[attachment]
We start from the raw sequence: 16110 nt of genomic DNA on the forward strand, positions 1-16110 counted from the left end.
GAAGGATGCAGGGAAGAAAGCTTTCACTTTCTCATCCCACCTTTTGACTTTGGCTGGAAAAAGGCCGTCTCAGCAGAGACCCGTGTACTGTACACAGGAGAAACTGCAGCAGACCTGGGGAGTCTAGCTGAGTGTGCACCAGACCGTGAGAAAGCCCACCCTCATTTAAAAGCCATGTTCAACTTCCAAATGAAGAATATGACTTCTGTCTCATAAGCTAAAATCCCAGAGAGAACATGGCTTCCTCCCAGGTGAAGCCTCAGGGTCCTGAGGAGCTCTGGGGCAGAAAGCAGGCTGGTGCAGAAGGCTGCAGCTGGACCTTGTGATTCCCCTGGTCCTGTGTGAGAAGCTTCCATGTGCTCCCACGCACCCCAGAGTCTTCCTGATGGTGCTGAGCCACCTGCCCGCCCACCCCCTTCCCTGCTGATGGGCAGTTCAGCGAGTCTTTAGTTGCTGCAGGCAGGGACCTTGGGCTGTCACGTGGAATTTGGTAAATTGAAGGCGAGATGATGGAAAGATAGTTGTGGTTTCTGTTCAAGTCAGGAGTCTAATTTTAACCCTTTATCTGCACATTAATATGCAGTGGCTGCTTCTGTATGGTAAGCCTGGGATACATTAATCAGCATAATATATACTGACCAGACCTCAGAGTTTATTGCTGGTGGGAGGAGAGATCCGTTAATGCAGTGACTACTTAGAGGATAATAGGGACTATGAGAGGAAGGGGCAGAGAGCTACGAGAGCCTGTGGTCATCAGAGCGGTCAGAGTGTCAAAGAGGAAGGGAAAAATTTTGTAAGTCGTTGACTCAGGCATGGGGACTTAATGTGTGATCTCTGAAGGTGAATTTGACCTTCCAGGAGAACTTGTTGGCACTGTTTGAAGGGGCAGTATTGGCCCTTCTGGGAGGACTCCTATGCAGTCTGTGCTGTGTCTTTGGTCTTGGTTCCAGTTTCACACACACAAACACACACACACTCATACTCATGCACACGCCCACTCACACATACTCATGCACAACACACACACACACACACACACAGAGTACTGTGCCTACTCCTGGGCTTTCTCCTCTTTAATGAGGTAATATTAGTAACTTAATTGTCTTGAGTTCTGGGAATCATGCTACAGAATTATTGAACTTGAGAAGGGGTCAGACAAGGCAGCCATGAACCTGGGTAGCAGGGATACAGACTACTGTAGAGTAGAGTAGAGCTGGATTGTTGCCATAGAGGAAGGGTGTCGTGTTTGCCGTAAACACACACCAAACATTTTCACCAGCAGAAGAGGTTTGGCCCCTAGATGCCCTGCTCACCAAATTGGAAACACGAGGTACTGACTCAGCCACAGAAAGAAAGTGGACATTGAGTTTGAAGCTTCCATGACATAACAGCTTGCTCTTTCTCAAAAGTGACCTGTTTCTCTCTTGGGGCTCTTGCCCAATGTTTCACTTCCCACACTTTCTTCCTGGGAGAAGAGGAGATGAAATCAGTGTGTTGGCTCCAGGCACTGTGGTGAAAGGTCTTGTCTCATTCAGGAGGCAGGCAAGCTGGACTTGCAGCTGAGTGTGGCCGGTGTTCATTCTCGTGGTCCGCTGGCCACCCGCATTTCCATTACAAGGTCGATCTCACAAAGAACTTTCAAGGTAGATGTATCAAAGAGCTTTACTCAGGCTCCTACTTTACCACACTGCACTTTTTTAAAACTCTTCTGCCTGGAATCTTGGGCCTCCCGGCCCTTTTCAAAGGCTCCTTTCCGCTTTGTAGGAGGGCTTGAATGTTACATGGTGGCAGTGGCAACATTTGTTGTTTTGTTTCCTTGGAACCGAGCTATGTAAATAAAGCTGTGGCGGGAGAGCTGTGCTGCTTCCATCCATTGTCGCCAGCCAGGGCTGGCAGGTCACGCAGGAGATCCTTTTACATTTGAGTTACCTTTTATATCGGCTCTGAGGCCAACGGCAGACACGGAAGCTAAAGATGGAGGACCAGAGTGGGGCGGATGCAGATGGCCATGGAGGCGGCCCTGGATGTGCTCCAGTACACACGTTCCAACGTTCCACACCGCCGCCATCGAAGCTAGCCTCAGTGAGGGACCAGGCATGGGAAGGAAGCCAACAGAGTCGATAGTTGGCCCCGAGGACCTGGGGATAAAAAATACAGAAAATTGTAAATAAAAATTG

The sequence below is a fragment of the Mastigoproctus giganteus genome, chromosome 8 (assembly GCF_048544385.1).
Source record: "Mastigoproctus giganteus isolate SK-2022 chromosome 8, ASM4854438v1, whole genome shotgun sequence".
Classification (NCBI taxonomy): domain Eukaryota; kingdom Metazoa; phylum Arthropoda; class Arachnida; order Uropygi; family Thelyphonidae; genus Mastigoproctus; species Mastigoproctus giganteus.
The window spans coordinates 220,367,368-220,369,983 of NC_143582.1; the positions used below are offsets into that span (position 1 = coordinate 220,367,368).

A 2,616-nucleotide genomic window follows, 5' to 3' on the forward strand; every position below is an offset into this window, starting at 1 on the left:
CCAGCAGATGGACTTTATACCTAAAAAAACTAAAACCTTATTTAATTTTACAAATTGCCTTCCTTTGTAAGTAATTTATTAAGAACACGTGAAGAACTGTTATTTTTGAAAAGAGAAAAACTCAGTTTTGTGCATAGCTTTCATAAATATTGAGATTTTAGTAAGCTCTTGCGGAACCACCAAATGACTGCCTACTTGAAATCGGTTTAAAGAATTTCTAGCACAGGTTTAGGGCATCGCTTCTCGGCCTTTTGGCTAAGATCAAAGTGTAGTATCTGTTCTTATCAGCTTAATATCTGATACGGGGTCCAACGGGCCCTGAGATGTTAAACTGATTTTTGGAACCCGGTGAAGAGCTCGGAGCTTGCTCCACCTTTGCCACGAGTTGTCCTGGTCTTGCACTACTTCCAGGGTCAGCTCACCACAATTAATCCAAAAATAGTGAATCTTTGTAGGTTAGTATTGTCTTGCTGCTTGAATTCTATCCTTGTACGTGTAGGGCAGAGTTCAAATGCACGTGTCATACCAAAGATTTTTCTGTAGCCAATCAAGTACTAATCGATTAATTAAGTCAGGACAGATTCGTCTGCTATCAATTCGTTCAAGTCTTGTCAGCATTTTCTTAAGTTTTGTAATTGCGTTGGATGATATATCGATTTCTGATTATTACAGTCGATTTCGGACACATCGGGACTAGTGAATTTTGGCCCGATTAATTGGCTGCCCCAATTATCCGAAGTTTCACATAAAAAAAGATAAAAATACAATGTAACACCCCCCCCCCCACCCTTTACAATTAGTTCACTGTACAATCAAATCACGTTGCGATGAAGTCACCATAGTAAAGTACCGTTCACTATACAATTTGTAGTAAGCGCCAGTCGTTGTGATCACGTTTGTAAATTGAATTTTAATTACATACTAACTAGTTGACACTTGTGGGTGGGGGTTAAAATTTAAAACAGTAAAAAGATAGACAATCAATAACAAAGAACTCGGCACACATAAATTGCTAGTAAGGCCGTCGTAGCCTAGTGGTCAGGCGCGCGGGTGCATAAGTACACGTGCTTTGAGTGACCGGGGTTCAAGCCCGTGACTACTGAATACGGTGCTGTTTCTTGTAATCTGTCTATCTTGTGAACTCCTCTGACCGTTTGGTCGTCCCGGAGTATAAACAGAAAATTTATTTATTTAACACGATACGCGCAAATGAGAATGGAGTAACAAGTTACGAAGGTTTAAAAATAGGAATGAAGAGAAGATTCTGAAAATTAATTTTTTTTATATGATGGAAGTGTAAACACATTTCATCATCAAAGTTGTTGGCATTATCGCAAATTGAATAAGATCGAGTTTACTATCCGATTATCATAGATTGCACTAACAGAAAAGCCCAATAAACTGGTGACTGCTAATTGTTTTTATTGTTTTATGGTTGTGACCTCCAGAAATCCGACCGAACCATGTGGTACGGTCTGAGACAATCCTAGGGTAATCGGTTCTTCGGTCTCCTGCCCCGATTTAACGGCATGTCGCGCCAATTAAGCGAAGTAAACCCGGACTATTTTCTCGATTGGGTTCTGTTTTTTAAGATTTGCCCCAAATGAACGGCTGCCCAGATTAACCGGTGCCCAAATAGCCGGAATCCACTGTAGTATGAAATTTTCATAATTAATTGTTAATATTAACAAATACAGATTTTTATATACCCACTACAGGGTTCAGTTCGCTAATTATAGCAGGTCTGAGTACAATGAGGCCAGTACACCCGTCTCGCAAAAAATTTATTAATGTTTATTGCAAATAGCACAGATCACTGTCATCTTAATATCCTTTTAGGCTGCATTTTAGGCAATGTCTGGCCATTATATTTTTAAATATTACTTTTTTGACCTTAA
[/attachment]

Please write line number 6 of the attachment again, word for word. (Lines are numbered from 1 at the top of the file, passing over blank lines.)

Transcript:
The window spans coordinates 220,367,368-220,369,983 of NC_143582.1; the positions used below are offsets into that span (position 1 = coordinate 220,367,368).